- If desired, store the rain barrel inside, or upside down with the spigot open to prevent any water from collecting and freezing inside.
- Ultimately, make sure that water cannot collect and freeze inside the rain barrel (potentially cracking it) during the winter.
How Much Water Can Be Harvested?
A number of factors affect how much stormwater a property can harvest in a year - including frequency of storms, intensity of storms, area of roof collecting stormwater, holding capacity of rain barrel/containment system, number of rain barrels, and how well the rain barrels are emptied between storms.
Volume of Rainfall and Roof Dimensions
1.0 inch of rain on 1 square foot of surface equals 0.623 gallons of water that can be collected. So, to calculate the amount of rain that can be harvested from a roof, one needs to do a little math.
It is rare for an entire roof to be connected to a single downspout, so the area of roof that feeds a downspout (the downspout the rain barrel is connected to) needs to be calculated.
Think back to geometry: Area = Length x Width. If a section of roof is 20 feet long and 10 feet wide, the area of that section is (20x10=) 200 square feet.
Now that the area of the roof connected to a downspout is known, multiply the square feet of roof by the amount of rain that falls to get gallons of water collected!
Northeast Ohio Weather Patterns
In Northeast Ohio, an average summer month will have 3.0 inches of rain1.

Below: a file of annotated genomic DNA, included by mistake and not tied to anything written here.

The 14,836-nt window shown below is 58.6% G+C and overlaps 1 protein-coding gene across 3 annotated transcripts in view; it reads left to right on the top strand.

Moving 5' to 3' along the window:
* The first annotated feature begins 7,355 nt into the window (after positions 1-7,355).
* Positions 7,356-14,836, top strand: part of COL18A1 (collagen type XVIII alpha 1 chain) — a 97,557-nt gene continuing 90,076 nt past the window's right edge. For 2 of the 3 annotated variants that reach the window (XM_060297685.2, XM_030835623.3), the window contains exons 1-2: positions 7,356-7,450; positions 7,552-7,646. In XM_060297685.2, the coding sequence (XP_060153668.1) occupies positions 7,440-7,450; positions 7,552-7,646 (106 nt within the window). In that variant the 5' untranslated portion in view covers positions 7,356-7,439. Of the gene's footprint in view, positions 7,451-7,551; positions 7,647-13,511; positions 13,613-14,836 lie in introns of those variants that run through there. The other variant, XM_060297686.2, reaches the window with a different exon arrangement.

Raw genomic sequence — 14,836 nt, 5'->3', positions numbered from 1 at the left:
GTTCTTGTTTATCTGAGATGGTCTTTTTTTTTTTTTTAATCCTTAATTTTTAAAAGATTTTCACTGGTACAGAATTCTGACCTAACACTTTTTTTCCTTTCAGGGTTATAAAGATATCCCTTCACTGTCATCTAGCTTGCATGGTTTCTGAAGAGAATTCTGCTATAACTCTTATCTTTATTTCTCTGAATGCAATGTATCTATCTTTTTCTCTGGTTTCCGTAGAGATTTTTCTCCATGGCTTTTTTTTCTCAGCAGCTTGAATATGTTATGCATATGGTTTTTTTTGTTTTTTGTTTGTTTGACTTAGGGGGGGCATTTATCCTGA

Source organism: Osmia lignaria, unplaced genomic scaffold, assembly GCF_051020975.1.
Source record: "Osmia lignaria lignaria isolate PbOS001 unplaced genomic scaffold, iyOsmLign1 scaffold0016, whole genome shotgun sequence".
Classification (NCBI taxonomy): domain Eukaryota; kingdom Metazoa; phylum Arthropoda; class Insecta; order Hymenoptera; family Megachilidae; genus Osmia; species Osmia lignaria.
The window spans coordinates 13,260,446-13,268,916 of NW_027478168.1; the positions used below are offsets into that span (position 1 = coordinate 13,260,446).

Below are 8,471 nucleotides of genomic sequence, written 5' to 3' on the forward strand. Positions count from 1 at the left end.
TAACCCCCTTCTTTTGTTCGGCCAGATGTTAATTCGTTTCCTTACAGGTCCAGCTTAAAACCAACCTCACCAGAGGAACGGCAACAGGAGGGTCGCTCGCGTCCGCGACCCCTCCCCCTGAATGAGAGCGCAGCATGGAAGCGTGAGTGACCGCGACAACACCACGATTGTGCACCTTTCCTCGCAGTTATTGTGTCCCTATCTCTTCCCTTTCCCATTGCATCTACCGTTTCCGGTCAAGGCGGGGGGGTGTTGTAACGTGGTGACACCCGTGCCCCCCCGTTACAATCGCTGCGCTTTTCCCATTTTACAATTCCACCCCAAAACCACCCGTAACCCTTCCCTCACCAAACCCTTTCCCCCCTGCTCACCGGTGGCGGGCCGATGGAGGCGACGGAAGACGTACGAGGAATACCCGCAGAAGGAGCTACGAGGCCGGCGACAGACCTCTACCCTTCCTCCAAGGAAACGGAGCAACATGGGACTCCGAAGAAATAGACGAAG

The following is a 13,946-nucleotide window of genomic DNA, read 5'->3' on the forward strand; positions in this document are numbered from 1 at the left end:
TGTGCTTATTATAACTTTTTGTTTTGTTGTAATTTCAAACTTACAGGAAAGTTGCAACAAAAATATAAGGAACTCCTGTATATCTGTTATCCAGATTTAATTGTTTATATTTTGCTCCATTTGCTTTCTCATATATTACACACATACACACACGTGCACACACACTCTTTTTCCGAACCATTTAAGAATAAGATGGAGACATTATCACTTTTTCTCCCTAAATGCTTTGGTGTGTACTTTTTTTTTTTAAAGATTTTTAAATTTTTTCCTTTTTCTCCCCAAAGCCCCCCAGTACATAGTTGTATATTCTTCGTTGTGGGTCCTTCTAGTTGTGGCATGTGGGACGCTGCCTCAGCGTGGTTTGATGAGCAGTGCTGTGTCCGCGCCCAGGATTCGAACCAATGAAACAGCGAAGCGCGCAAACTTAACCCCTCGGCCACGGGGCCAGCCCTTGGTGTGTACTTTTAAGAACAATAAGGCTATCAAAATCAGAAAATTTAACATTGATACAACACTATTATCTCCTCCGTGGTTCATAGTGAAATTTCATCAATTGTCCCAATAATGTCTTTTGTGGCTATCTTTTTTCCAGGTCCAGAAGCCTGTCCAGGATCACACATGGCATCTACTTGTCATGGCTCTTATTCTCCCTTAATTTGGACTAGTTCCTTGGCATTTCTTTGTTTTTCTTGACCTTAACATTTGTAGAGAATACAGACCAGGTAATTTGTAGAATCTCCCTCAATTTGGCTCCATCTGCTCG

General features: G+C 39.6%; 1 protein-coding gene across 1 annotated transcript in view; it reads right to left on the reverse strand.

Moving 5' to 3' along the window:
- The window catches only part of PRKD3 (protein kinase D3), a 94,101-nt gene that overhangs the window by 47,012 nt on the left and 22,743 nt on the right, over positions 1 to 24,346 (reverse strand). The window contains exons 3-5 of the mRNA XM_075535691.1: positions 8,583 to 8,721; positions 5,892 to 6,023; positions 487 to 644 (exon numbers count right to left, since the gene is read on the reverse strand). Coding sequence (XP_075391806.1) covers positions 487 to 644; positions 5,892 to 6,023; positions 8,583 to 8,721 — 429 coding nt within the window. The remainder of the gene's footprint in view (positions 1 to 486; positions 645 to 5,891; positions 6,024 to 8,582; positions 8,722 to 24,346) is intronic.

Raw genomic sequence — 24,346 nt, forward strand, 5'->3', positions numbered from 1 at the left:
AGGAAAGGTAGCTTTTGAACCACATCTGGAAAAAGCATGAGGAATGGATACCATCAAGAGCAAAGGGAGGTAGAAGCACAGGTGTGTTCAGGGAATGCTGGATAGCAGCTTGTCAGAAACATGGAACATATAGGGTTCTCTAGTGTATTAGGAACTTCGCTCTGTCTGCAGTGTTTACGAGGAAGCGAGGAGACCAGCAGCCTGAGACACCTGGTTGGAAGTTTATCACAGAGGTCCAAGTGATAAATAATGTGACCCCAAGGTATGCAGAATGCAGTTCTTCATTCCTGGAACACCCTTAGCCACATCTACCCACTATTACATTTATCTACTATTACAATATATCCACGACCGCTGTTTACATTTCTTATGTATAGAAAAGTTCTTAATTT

Those 3.0 inches of rain mean that up to 1.87 gallons of water can be collected per square foot of roof (3.0 inches rain x 0.623 gallons per inch per square foot = 1.87 gallons per square foot). A 200 square foot roof can then collect up to 374 gallons per summer month (1.87 gallons per square foot x 200 square feet = 374 gallons).
For that 200 square foot roof example, a storm precipitating only 0.28 inches of rain will fill a 55 gallon rain barrel. So, a single storm can easily provide more water than can be collected by one rain barrel. Hooking up several rain barrels in a connected chain to a downspout is one way to maximize rain collection from each storm - but this can be an involved and complex process. It also isn't necessary to enjoy rain harvesting.
Since a rain barrel can only collect as much water as there is empty space to be filled, the most important thing is to keep an eye on the weather forecast and make sure to use the previously collected water before a new storm arrives!
Other Resources to Explore:
Lorain County Soil and Water Conservation District, "Rain Barrels"
Cuyahoga County Soil and Water Conservation District, "Introduction to Rain Barrels" (Video)
Rain Barrel Painting Guide (Click to Download PDF)